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Professional dancer Bettina Carpi. Professional dancer's need jobs, it's not rocket science.
by Michelle Lefevre
Often times, here in TheLab™, we talk about creating jobs for dancers and the fact that nobody else seems to talk about creating jobs for dancers. Just exactly how do you go about creating jobs for dancers though and who's going to pay for it and how much would it cost?
One idea, and we have floated this before, many years ago, is to make dancers employees of the state, just like civil servants. Having the dancers employed by the DCMS might not to be a good idea, in fact that would be a really bad idea, so we would make them employees of Arts Council England.
As a starting point we would like to see 50 jobs created for professional dancers, we shall call them "The Fifty". This would create, if you will, a small standing army of professionals across the country.
These dancers would not be attached to any dance company though, they would be freelance, freelancers with PAYE.
The advantage of having the dancers paid and employed separately from a dance company (or the restrictions of short term funding agreements) is that they are free to pursue their own creative and educational endeavours in any way they wish to do so.
Available options for these dancers and the profession as a whole would be numerous.
For example; An independent choreographer could employ an additional dancer or two from The Fifty for their GFA funded project because they would not have to pay the additional dancers salaries. Creative possibilities are immediately expanded with minimal additional cost overhead.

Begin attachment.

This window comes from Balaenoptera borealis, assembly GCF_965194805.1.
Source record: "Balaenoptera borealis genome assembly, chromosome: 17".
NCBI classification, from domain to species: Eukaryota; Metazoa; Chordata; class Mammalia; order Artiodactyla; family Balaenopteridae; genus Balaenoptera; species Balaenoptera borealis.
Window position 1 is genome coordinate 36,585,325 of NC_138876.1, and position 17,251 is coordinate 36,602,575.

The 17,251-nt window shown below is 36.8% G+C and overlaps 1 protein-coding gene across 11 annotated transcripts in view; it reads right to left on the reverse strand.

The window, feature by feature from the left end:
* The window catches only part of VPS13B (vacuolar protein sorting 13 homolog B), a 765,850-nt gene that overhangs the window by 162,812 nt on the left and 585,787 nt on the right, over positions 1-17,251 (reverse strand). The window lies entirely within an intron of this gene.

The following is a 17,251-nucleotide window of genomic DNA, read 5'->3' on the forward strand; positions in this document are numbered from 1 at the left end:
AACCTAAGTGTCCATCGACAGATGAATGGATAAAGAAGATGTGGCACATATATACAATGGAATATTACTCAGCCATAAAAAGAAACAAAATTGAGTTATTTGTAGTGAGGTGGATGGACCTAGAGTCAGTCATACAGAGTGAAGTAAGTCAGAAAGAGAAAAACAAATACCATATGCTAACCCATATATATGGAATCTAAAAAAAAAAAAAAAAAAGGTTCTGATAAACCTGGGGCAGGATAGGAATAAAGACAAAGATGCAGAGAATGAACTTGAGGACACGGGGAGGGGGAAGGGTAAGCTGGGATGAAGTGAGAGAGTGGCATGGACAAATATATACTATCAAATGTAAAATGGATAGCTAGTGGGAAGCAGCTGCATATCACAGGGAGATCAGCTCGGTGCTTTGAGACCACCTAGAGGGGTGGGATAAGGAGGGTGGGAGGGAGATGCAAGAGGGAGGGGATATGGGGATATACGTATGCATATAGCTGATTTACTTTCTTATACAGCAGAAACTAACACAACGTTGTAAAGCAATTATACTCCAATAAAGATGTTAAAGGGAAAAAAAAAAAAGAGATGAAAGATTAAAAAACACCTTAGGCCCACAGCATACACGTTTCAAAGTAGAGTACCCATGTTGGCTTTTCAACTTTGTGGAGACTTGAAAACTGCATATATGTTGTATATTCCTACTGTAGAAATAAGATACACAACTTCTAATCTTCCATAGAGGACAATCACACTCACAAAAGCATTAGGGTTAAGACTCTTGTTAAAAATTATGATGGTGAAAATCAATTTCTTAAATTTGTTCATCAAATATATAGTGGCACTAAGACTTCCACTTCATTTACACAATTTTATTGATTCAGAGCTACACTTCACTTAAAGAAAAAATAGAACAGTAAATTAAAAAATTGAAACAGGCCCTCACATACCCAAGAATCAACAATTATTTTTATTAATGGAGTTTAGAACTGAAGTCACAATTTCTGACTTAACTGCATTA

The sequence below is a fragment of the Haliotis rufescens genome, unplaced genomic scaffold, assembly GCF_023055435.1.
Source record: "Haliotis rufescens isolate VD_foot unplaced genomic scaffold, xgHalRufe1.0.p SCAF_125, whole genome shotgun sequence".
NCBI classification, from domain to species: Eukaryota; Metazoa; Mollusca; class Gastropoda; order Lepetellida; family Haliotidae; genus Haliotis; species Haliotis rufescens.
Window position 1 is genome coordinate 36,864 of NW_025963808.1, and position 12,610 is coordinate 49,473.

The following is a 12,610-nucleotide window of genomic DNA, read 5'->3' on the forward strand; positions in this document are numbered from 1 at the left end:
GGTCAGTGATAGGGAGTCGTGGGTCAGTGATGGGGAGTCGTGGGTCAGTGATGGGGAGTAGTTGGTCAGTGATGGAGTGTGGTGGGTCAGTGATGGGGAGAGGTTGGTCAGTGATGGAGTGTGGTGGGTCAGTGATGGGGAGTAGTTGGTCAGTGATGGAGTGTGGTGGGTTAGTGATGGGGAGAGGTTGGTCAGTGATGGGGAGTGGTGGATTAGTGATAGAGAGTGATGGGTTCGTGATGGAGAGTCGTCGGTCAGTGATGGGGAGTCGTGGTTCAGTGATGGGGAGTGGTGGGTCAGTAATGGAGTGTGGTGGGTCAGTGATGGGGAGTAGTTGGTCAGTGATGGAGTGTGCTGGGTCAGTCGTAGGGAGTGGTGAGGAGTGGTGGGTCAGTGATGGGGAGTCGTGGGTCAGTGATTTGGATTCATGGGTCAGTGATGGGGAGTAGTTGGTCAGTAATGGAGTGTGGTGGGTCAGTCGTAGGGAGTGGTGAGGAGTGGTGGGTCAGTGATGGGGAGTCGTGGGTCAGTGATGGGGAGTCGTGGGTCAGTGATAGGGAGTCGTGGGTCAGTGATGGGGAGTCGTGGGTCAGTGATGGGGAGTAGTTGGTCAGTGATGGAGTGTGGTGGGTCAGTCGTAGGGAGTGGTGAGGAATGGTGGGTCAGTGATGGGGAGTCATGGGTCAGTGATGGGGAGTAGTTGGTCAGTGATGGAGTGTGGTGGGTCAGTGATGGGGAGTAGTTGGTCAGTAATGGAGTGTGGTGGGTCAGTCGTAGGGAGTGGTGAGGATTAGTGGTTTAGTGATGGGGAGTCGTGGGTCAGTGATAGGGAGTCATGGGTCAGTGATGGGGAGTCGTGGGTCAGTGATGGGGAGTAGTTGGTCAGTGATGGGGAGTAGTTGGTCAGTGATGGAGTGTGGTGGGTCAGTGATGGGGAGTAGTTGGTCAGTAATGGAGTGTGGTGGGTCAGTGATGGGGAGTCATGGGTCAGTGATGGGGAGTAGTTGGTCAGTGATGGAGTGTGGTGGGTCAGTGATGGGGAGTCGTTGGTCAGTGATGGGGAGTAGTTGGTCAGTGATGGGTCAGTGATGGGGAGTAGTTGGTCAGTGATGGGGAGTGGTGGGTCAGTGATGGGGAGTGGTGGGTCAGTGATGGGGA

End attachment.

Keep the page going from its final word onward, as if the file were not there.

Given local authority cuts and spending restrictions in schools it might be easier for a dancer to get an education project off the ground in a particular area if they are already pre-employed.
A professional dancer could essentially run classes and workshops for "free" because they have the security of their ACE funded salary to fall back on. Longer term projects would have their costs significantly reduced if the lead professionals pay is removed from the equation.
It would also work the other way around with schools and colleges being able to ask a local professional to come along and explore new opportunities with their students. Dance in education benefits hugely from the involvement of professional dancers.
For full time professional companies there could also be advantages. Injury is a common problem, dancers often lose their jobs if the injury is so serious that they have to be replaced on tour by another dancer.
In the event of an injury the company could quickly call in a suitable replacement from the ranks of The Fifty until their own dancer is ready to go again. The injured dancer retains their job and the dance company does not have to find additional money to employ a new dancer.
To be perfectly clear, if you were on of The Fifty, sitting on your ass and doing nothing would not be an option.Problems Problems Everywhere
To mitigate any potential problems with choreographers and dance companies turning to The Fifty for dancers because they know they would not have to pay them, simple restrictions could be put in place.